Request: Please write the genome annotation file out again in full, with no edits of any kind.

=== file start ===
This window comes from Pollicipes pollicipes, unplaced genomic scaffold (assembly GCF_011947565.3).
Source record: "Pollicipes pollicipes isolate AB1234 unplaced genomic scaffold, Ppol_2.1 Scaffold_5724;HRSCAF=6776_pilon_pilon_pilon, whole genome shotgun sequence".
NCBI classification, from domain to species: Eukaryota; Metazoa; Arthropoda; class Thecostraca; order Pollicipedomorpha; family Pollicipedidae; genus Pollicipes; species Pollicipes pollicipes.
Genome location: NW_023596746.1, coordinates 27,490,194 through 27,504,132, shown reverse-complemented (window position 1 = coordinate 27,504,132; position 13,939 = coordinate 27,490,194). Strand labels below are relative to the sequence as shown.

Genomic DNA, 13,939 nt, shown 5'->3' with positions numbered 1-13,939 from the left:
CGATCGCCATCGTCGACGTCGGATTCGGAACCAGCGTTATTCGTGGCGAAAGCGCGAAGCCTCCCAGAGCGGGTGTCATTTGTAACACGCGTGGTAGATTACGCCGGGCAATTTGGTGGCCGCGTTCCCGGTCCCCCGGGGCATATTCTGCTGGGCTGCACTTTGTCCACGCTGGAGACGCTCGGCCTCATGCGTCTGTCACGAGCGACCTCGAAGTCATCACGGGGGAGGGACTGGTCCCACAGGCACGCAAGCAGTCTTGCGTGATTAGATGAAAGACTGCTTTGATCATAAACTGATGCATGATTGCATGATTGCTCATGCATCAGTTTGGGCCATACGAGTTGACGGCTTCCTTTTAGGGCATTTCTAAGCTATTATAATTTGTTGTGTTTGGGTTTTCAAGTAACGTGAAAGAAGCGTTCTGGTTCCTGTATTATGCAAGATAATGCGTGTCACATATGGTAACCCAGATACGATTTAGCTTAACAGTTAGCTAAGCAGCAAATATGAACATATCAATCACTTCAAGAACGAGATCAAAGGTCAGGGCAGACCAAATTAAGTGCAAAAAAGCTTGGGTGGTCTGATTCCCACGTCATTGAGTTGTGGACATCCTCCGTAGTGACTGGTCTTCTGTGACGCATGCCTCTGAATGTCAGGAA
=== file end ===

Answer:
This window comes from Pollicipes pollicipes, unplaced genomic scaffold (assembly GCF_011947565.3).
Source record: "Pollicipes pollicipes isolate AB1234 unplaced genomic scaffold, Ppol_2.1 Scaffold_5724;HRSCAF=6776_pilon_pilon_pilon, whole genome shotgun sequence".
NCBI classification, from domain to species: Eukaryota; Metazoa; Arthropoda; class Thecostraca; order Pollicipedomorpha; family Pollicipedidae; genus Pollicipes; species Pollicipes pollicipes.
Genome location: NW_023596746.1, coordinates 27,490,194 through 27,504,132, shown reverse-complemented (window position 1 = coordinate 27,504,132; position 13,939 = coordinate 27,490,194). Strand labels below are relative to the sequence as shown.

Genomic DNA, 13,939 nt, shown 5'->3' with positions numbered 1-13,939 from the left:
CGATCGCCATCGTCGACGTCGGATTCGGAACCAGCGTTATTCGTGGCGAAAGCGCGAAGCCTCCCAGAGCGGGTGTCATTTGTAACACGCGTGGTAGATTACGCCGGGCAATTTGGTGGCCGCGTTCCCGGTCCCCCGGGGCATATTCTGCTGGGCTGCACTTTGTCCACGCTGGAGACGCTCGGCCTCATGCGTCTGTCACGAGCGACCTCGAAGTCATCACGGGGGAGGGACTGGTCCCACAGGCACGCAAGCAGTCTTGCGTGATTAGATGAAAGACTGCTTTGATCATAAACTGATGCATGATTGCATGATTGCTCATGCATCAGTTTGGGCCATACGAGTTGACGGCTTCCTTTTAGGGCATTTCTAAGCTATTATAATTTGTTGTGTTTGGGTTTTCAAGTAACGTGAAAGAAGCGTTCTGGTTCCTGTATTATGCAAGATAATGCGTGTCACATATGGTAACCCAGATACGATTTAGCTTAACAGTTAGCTAAGCAGCAAATATGAACATATCAATCACTTCAAGAACGAGATCAAAGGTCAGGGCAGACCAAATTAAGTGCAAAAAAGCTTGGGTGGTCTGATTCCCACGTCATTGAGTTGTGGACATCCTCCGTAGTGACTGGTCTTCTGTGACGCATGCCTCTGAATGTCAGGAA